An unexpected finding was that patients’ recovery time from a major depressive episode was not affected by whether patients had comorbid SUDs. Neither current nor prior substance use was thought to delay recovery from a depressive episode; therefore, patients did not suffer longer depressive episodes than patients without SUDs.

Lead researcher, Michael Ostacher, MD, MPH, of Massachusetts General Hospital and Harvard Medical School stated: “The results from this study suggest that treating patients with bipolar disorder for depression, even if they have a drug or alcohol problem, is no less successful than if they have no substance problem. This means that the standard guidelines for the treatment of bipolar disorder can be used for patients regardless of drug or alcohol problems.”

Defined as ≥4 mood episodes in the previous year, rapid cycling was more common in patients with prior or current alcohol use disorders, but had no significant correlation with prior or current drug use disorders. Based on these findings, the authors propose that patients with concomitant bipolar disorder and SUDs may have a set of inherent characteristics different from those of patients with bipolar disorder and no substance abuse.

“Patients with bipolar disorder and concomitant SUDs tend to be more ill. They are more likely to have attempted suicide, have more prior episodes, do not appear to function as well, are less likely to adhere to treatment, and are more likely to be violent,” explained Dr. Ostacher.

Regarding treatment of patients with SUDs, Dr. Ostacher added: “First, patients should be counseled to moderate or stop their use. Motivational interviewing techniques should be used to engage patients in a process of behavioral change, and referral for specialized treatment should be made. Treatments that are approved for drug or alcohol dependence should be used, especially considering the absence of data showing their ineffectiveness in comorbid bipolar disorder.”

Funding for this study was provided by the National Institute of Mental Health. (Am J Psychiatry. March 15, 2010 [Epub ahead of print]) –JV

Interpersonal Psychotherapy for Adolescent Girls at Risk for Adult Obesity

A recent study suggests that interpersonal psychotherapy (IPT) may help prevent weight gain and binge eating in adolescent girls at risk for adult obesity.

Marian Tanofsky-Kraff, PhD, at the Uniformed Services University of the Health Sciences in Maryland, and colleagues, evaluated the 1-year outcomes of IPT compared to general health education. Thirty-eight adolescent girls (12–17 years of age) at risk for adult obesity (body mass index in the 75th-97th percentile) were randomized to IPT or a health education group. Twenty of the 38 girls had out of control eating patterns at baseline.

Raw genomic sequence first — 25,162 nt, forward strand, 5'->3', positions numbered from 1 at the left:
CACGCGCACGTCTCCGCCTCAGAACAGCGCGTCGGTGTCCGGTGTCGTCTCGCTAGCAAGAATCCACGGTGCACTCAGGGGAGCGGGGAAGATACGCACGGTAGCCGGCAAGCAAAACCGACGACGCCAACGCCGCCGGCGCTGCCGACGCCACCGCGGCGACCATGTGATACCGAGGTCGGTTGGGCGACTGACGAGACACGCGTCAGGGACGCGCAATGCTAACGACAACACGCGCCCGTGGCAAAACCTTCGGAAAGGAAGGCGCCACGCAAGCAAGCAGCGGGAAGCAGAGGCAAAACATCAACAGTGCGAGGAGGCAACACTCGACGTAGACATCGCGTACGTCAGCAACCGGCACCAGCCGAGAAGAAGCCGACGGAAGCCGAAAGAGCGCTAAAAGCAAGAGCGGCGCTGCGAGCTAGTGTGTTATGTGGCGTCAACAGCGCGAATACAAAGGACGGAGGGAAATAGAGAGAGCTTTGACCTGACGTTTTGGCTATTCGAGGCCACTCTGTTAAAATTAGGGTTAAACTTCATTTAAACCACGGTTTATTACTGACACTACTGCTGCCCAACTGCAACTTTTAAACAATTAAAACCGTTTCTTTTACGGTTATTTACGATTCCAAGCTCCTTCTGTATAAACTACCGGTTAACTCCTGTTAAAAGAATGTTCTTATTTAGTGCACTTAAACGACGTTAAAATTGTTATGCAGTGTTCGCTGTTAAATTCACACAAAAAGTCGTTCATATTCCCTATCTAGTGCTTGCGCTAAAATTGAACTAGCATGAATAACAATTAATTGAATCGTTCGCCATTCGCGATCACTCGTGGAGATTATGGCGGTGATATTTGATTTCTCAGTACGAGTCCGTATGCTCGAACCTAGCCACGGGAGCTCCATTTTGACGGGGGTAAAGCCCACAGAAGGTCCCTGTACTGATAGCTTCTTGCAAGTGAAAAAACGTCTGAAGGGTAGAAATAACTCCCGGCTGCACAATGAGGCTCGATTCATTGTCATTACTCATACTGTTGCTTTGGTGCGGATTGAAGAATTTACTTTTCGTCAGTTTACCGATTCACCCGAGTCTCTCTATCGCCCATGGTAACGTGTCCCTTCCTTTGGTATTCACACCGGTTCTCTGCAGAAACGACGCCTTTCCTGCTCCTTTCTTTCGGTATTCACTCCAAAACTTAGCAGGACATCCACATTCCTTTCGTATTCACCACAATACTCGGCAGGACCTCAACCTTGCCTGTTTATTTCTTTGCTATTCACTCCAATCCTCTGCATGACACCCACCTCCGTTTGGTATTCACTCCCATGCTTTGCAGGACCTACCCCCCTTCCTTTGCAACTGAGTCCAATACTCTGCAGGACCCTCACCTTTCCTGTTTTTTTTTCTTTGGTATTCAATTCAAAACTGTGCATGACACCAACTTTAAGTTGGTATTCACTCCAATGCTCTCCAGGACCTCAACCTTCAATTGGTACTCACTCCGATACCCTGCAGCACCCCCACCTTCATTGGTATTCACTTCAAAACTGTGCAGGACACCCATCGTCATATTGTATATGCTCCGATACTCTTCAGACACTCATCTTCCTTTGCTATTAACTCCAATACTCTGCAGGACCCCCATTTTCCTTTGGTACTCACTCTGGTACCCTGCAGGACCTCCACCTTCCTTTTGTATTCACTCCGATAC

According to previous studies, IPT can effectively reduce binge-eating behavior in obese adults and help stabilize the weight gain associated with binge eating. One goal of IPT is to demonstrate to patients the influences of social interaction, and especially negative social interaction. In this study, patients in the IPT group were encouraged to appreciate how their own spoken communication and, for example, body language, affects interaction with others. By moving toward more frequent positive social interactions, the goal was to lessen, or eliminate, any number of negative stimuli that might cause the patients to respond by eating.

Thirty-five patients returned to 1-year follow-up. Patients with out of control eating, who were in the IPT group, had greater reductions in those behaviors than those in the health education group (P=.036). Regardless of out of control eating status, IPT patients also showed greater weight stabilization at 1-year follow-up.

Funding for this study was provided by the National Institutes of Health and the Uniformed Services University of the Health Sciences. (Int J Eat Disord. Oct 30, 2009 [epub ahead of print]). –LS

Psychiatric dispatches is written by Christopher Naccari, Lonnie Stoltzfoos, and Jennifer Verlangieri.